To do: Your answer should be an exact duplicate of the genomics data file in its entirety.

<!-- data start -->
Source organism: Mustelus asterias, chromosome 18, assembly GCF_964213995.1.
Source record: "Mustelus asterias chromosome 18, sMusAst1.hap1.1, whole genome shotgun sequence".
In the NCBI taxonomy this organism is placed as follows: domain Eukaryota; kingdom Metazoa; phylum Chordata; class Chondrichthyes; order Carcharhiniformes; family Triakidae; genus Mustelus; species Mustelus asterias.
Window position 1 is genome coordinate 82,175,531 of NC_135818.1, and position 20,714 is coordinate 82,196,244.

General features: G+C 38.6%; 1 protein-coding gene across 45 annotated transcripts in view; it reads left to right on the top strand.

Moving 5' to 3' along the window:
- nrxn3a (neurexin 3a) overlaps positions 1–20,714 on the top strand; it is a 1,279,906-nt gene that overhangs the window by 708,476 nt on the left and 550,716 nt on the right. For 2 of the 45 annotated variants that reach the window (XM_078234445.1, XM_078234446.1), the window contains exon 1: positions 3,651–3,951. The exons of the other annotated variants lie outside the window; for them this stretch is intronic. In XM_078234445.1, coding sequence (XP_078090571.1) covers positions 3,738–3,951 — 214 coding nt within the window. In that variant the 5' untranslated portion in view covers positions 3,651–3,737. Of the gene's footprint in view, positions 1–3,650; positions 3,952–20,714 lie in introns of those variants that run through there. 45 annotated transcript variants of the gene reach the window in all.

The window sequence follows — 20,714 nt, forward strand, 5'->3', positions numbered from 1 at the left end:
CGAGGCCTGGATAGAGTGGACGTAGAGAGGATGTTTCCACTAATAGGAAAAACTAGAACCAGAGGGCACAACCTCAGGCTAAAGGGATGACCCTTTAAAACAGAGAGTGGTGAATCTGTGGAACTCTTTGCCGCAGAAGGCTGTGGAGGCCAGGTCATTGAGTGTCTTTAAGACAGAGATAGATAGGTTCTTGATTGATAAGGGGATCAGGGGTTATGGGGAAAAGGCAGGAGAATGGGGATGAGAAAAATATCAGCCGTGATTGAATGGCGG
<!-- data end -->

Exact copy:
Source organism: Mustelus asterias, chromosome 18, assembly GCF_964213995.1.
Source record: "Mustelus asterias chromosome 18, sMusAst1.hap1.1, whole genome shotgun sequence".
In the NCBI taxonomy this organism is placed as follows: domain Eukaryota; kingdom Metazoa; phylum Chordata; class Chondrichthyes; order Carcharhiniformes; family Triakidae; genus Mustelus; species Mustelus asterias.
Window position 1 is genome coordinate 82,175,531 of NC_135818.1, and position 20,714 is coordinate 82,196,244.

General features: G+C 38.6%; 1 protein-coding gene across 45 annotated transcripts in view; it reads left to right on the top strand.

Moving 5' to 3' along the window:
- nrxn3a (neurexin 3a) overlaps positions 1–20,714 on the top strand; it is a 1,279,906-nt gene that overhangs the window by 708,476 nt on the left and 550,716 nt on the right. For 2 of the 45 annotated variants that reach the window (XM_078234445.1, XM_078234446.1), the window contains exon 1: positions 3,651–3,951. The exons of the other annotated variants lie outside the window; for them this stretch is intronic. In XM_078234445.1, coding sequence (XP_078090571.1) covers positions 3,738–3,951 — 214 coding nt within the window. In that variant the 5' untranslated portion in view covers positions 3,651–3,737. Of the gene's footprint in view, positions 1–3,650; positions 3,952–20,714 lie in introns of those variants that run through there. 45 annotated transcript variants of the gene reach the window in all.

The window sequence follows — 20,714 nt, forward strand, 5'->3', positions numbered from 1 at the left end:
CGAGGCCTGGATAGAGTGGACGTAGAGAGGATGTTTCCACTAATAGGAAAAACTAGAACCAGAGGGCACAACCTCAGGCTAAAGGGATGACCCTTTAAAACAGAGAGTGGTGAATCTGTGGAACTCTTTGCCGCAGAAGGCTGTGGAGGCCAGGTCATTGAGTGTCTTTAAGACAGAGATAGATAGGTTCTTGATTGATAAGGGGATCAGGGGTTATGGGGAAAAGGCAGGAGAATGGGGATGAGAAAAATATCAGCCGTGATTGAATGGCGG